What's the meaning of rainbow flag? ›

The rainbow flag is a symbol of lesbian, gay, bisexual, transgender (LGBT) and queer pride and LGBT social movements. Also known as the gay pride flag or LGBT pride flag, the colors reflect the diversity of the LGBT community and the spectrum of human sexuality and gender.

What is the most LGBT-friendly state in the US? ›

With Nevada ranking as the best state for LGBTQ+ people, it has a relatively low share of hate crimes. The state passed 34 laws protecting the rights and safety of its LGBTQ+ residents from 2009 to 2019.

What is the most LGBT-friendly place in the world? ›

The Netherlands is considered the most gay-friendly country in the world, according to Gallup, and it was also the first country in the world to legalize same-sex marriage in 2000. Amsterdam, its capital, is a popular destination for LGBTQ tourists and was ranked among the best cities in the world for expats.

What does it mean when a girl sends you a rainbow Emoji? ›

, it's commonly used to express LGBTQ identity and pride.

What does the black stripe on the pride flag mean? ›

The black stripe represents those without a gender identity. The complimenting white stripes are to be inclusive to those who are non-binary and intersex. The colors black and white were chosen in contrast to the separation of genders and expressions included in other pride flags.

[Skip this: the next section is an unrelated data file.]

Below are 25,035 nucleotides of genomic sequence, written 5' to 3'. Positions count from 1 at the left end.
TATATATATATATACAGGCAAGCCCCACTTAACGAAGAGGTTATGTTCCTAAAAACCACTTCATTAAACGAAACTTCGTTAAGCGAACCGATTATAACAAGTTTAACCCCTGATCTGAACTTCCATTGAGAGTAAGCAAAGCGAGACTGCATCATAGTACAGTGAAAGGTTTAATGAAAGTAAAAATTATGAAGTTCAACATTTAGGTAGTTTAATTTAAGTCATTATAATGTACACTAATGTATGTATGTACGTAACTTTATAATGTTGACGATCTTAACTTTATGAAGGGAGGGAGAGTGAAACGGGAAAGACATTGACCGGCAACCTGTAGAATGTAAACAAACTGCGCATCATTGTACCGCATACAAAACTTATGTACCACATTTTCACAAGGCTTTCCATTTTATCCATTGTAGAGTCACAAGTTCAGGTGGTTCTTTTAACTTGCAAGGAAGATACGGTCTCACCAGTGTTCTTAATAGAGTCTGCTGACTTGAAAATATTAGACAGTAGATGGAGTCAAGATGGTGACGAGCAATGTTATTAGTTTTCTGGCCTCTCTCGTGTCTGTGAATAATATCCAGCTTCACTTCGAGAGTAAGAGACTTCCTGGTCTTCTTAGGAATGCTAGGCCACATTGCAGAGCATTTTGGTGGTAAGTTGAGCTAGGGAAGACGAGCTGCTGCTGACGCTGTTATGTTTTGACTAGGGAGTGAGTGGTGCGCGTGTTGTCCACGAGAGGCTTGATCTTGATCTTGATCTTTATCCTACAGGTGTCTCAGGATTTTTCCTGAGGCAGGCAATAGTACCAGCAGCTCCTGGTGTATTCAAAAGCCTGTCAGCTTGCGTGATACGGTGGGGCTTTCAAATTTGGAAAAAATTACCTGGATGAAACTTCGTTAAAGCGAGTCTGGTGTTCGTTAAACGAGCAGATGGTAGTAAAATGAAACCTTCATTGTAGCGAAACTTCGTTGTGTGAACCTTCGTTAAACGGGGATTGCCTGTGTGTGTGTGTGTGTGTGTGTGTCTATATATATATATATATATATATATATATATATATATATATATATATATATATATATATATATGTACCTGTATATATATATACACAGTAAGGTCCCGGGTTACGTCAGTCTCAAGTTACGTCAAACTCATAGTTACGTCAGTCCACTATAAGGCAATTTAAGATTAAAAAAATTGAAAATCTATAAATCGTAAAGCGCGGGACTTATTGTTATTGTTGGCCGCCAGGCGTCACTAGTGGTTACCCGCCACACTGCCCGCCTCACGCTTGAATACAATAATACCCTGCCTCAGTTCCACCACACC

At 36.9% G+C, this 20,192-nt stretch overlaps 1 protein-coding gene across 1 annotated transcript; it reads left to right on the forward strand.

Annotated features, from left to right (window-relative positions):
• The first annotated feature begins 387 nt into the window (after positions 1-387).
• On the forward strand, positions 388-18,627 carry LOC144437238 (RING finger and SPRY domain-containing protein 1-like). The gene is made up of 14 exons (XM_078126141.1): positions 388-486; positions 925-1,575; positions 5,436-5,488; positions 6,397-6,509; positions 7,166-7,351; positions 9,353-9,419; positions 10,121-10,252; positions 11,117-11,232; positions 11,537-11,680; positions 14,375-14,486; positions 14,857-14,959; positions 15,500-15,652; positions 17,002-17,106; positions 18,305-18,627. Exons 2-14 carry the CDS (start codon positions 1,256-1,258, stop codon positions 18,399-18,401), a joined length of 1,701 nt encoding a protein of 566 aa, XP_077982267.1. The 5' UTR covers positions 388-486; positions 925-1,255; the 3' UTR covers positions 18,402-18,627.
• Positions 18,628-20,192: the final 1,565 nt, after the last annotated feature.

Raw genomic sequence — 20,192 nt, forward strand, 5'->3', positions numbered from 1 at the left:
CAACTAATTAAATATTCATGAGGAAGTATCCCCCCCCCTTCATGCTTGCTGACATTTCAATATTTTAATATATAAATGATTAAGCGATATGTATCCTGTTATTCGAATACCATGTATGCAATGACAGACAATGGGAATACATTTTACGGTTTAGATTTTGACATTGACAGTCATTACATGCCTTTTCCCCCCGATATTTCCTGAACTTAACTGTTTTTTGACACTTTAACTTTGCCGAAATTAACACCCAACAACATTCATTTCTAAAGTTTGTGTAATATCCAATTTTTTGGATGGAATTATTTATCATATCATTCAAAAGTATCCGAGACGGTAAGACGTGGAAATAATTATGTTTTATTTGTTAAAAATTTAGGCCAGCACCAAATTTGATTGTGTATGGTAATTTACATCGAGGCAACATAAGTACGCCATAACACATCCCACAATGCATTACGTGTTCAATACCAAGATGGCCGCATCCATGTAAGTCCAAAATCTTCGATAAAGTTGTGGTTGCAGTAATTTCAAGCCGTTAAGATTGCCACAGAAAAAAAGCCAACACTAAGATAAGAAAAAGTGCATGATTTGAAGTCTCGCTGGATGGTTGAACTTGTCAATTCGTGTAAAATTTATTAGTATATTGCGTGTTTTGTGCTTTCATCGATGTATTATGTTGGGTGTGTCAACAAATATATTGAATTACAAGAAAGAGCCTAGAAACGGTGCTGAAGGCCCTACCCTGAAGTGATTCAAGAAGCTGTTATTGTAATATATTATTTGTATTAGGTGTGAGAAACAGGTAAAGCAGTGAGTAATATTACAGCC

What is the polyamorous flag? ›

The original polyamorous flag was designed by Jim Evans in 1995. The blue stripe stands for openness and honesty among all partners, and the red stripe stands for love and passion. The black stripe represents solidarity with those who must hide their polyamorous relationships from the outside world.

Where is the safest place to live for LGBTQ? ›

Sweden is the safest country in the world for LGBTQ travelers. Same-sex marriage has been legal there since 2009, and the country has more Pride festivals per capita than anywhere else in the world.

Is LGBTQ friendly in Hawaii? ›

In modern times, Hawaii is notable for its LGBT-friendliness, with several establishments, accommodations, and festivals catering especially for gay tourists and couples.

Is Seattle LGBT friendly? ›

Seattle welcomes everyone in a city that is safe and friendly to all. Just east of downtown, the Capitol Hill neighborhood has long been the city's gay epicenter, with rainbow-painted crosswalks and many ways to dive into the LGBTQ+ scene.

What is the difference between LGBT flag and rainbow? ›

A rainbow flag is a multicolored flag consisting of the colors of the rainbow. The designs differ, but many of the colors are based on the spectral colors of the visible light spectrum. The LGBT flag introduced in 1978 is the most recognized use of a rainbow flag.

Which country's flag is this 🏳 🌈? ›

🏳️‍🌈 Rainbow Flag. 🇺🇸 Flag for United States.

What do the 7 colors of the rainbow mean? ›

Each of the original eight colours represented an idea: pink for sexuality, red for life, orange for healing, yellow for sun, green for nature, blue for art, indigo for harmony, and violet for spirit.

How did the rainbow flag become an LGBT symbol? ›

It goes back to 1978, when the artist Gilbert Baker, an openly gay man and a drag queen, designed the first rainbow flag. Baker later revealed that he was urged by Harvey Milk, one of the first openly gay elected officials in the U.S., to create a symbol of pride for the gay community.